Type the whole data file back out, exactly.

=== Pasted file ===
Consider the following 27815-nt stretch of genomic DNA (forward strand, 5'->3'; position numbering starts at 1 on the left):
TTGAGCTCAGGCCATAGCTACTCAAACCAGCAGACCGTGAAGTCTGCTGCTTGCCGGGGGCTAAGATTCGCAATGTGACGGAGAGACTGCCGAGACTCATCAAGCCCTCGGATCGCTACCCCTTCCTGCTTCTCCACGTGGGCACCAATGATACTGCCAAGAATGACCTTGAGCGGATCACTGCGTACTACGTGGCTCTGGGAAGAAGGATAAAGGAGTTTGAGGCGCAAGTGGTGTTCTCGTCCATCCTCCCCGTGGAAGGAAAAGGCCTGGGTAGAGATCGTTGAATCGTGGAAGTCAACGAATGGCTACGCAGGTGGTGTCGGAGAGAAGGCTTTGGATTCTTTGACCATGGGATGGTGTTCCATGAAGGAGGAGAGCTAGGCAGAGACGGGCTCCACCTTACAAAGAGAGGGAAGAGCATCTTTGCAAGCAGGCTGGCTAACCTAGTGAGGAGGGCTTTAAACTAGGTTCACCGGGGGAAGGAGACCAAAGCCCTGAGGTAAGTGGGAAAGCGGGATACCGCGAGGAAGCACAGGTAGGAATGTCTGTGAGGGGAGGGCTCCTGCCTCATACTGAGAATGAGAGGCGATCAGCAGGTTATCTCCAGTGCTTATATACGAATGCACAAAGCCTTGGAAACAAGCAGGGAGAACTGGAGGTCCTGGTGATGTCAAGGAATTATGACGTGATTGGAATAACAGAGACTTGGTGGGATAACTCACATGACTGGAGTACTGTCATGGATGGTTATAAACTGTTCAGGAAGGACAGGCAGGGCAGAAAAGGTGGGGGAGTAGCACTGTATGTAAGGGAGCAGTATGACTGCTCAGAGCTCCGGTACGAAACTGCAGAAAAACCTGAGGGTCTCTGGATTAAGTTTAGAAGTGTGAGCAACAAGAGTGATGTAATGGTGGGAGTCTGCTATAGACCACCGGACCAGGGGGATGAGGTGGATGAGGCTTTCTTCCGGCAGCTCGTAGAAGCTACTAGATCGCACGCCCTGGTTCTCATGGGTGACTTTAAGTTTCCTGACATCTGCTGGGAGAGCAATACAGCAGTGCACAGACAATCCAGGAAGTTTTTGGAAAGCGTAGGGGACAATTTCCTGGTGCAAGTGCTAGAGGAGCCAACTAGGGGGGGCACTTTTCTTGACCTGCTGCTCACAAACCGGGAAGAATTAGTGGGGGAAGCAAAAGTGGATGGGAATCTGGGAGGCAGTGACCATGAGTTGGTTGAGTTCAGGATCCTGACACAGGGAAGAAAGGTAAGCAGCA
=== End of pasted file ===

Consider the following 27815-nt stretch of genomic DNA (forward strand, 5'->3'; position numbering starts at 1 on the left):
TTGAGCTCAGGCCATAGCTACTCAAACCAGCAGACCGTGAAGTCTGCTGCTTGCCGGGGGCTAAGATTCGCAATGTGACGGAGAGACTGCCGAGACTCATCAAGCCCTCGGATCGCTACCCCTTCCTGCTTCTCCACGTGGGCACCAATGATACTGCCAAGAATGACCTTGAGCGGATCACTGCGTACTACGTGGCTCTGGGAAGAAGGATAAAGGAGTTTGAGGCGCAAGTGGTGTTCTCGTCCATCCTCCCCGTGGAAGGAAAAGGCCTGGGTAGAGATCGTTGAATCGTGGAAGTCAACGAATGGCTACGCAGGTGGTGTCGGAGAGAAGGCTTTGGATTCTTTGACCATGGGATGGTGTTCCATGAAGGAGGAGAGCTAGGCAGAGACGGGCTCCACCTTACAAAGAGAGGGAAGAGCATCTTTGCAAGCAGGCTGGCTAACCTAGTGAGGAGGGCTTTAAACTAGGTTCACCGGGGGAAGGAGACCAAAGCCCTGAGGTAAGTGGGAAAGCGGGATACCGCGAGGAAGCACAGGTAGGAATGTCTGTGAGGGGAGGGCTCCTGCCTCATACTGAGAATGAGAGGCGATCAGCAGGTTATCTCCAGTGCTTATATACGAATGCACAAAGCCTTGGAAACAAGCAGGGAGAACTGGAGGTCCTGGTGATGTCAAGGAATTATGACGTGATTGGAATAACAGAGACTTGGTGGGATAACTCACATGACTGGAGTACTGTCATGGATGGTTATAAACTGTTCAGGAAGGACAGGCAGGGCAGAAAAGGTGGGGGAGTAGCACTGTATGTAAGGGAGCAGTATGACTGCTCAGAGCTCCGGTACGAAACTGCAGAAAAACCTGAGGGTCTCTGGATTAAGTTTAGAAGTGTGAGCAACAAGAGTGATGTAATGGTGGGAGTCTGCTATAGACCACCGGACCAGGGGGATGAGGTGGATGAGGCTTTCTTCCGGCAGCTCGTAGAAGCTACTAGATCGCACGCCCTGGTTCTCATGGGTGACTTTAAGTTTCCTGACATCTGCTGGGAGAGCAATACAGCAGTGCACAGACAATCCAGGAAGTTTTTGGAAAGCGTAGGGGACAATTTCCTGGTGCAAGTGCTAGAGGAGCCAACTAGGGGGGGCACTTTTCTTGACCTGCTGCTCACAAACCGGGAAGAATTAGTGGGGGAAGCAAAAGTGGATGGGAATCTGGGAGGCAGTGACCATGAGTTGGTTGAGTTCAGGATCCTGACACAGGGAAGAAAGGTAAGCAGCA